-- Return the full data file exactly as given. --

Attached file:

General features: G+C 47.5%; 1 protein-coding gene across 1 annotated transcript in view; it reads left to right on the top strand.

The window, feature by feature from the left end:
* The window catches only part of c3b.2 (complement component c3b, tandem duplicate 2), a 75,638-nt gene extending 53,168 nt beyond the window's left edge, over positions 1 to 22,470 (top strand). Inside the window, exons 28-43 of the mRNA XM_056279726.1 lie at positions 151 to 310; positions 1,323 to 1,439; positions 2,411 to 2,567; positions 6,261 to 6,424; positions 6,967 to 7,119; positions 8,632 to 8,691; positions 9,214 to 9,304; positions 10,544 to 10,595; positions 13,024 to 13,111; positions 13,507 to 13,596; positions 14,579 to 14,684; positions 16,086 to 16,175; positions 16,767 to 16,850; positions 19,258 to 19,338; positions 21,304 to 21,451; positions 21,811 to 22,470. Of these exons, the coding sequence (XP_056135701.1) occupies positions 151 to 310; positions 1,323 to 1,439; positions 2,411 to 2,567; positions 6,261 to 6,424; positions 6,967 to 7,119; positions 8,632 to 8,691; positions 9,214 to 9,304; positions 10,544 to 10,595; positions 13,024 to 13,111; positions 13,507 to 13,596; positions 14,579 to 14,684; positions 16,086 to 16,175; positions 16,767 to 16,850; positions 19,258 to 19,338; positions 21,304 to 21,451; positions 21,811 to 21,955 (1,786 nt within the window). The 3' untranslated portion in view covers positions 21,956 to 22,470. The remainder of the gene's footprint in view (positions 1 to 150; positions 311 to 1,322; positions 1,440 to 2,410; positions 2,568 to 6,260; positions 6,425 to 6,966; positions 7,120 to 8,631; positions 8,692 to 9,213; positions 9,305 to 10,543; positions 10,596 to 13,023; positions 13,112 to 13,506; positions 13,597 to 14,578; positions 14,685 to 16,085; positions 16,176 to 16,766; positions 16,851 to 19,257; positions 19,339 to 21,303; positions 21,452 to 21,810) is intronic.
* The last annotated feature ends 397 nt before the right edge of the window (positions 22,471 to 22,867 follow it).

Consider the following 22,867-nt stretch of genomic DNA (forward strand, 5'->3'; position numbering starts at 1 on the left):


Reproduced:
General features: G+C 47.5%; 1 protein-coding gene across 1 annotated transcript in view; it reads left to right on the top strand.

The window, feature by feature from the left end:
* The window catches only part of c3b.2 (complement component c3b, tandem duplicate 2), a 75,638-nt gene extending 53,168 nt beyond the window's left edge, over positions 1 to 22,470 (top strand). Inside the window, exons 28-43 of the mRNA XM_056279726.1 lie at positions 151 to 310; positions 1,323 to 1,439; positions 2,411 to 2,567; positions 6,261 to 6,424; positions 6,967 to 7,119; positions 8,632 to 8,691; positions 9,214 to 9,304; positions 10,544 to 10,595; positions 13,024 to 13,111; positions 13,507 to 13,596; positions 14,579 to 14,684; positions 16,086 to 16,175; positions 16,767 to 16,850; positions 19,258 to 19,338; positions 21,304 to 21,451; positions 21,811 to 22,470. Of these exons, the coding sequence (XP_056135701.1) occupies positions 151 to 310; positions 1,323 to 1,439; positions 2,411 to 2,567; positions 6,261 to 6,424; positions 6,967 to 7,119; positions 8,632 to 8,691; positions 9,214 to 9,304; positions 10,544 to 10,595; positions 13,024 to 13,111; positions 13,507 to 13,596; positions 14,579 to 14,684; positions 16,086 to 16,175; positions 16,767 to 16,850; positions 19,258 to 19,338; positions 21,304 to 21,451; positions 21,811 to 21,955 (1,786 nt within the window). The 3' untranslated portion in view covers positions 21,956 to 22,470. The remainder of the gene's footprint in view (positions 1 to 150; positions 311 to 1,322; positions 1,440 to 2,410; positions 2,568 to 6,260; positions 6,425 to 6,966; positions 7,120 to 8,631; positions 8,692 to 9,213; positions 9,305 to 10,543; positions 10,596 to 13,023; positions 13,112 to 13,506; positions 13,597 to 14,578; positions 14,685 to 16,085; positions 16,176 to 16,766; positions 16,851 to 19,257; positions 19,339 to 21,303; positions 21,452 to 21,810) is intronic.
* The last annotated feature ends 397 nt before the right edge of the window (positions 22,471 to 22,867 follow it).

Consider the following 22,867-nt stretch of genomic DNA (forward strand, 5'->3'; position numbering starts at 1 on the left):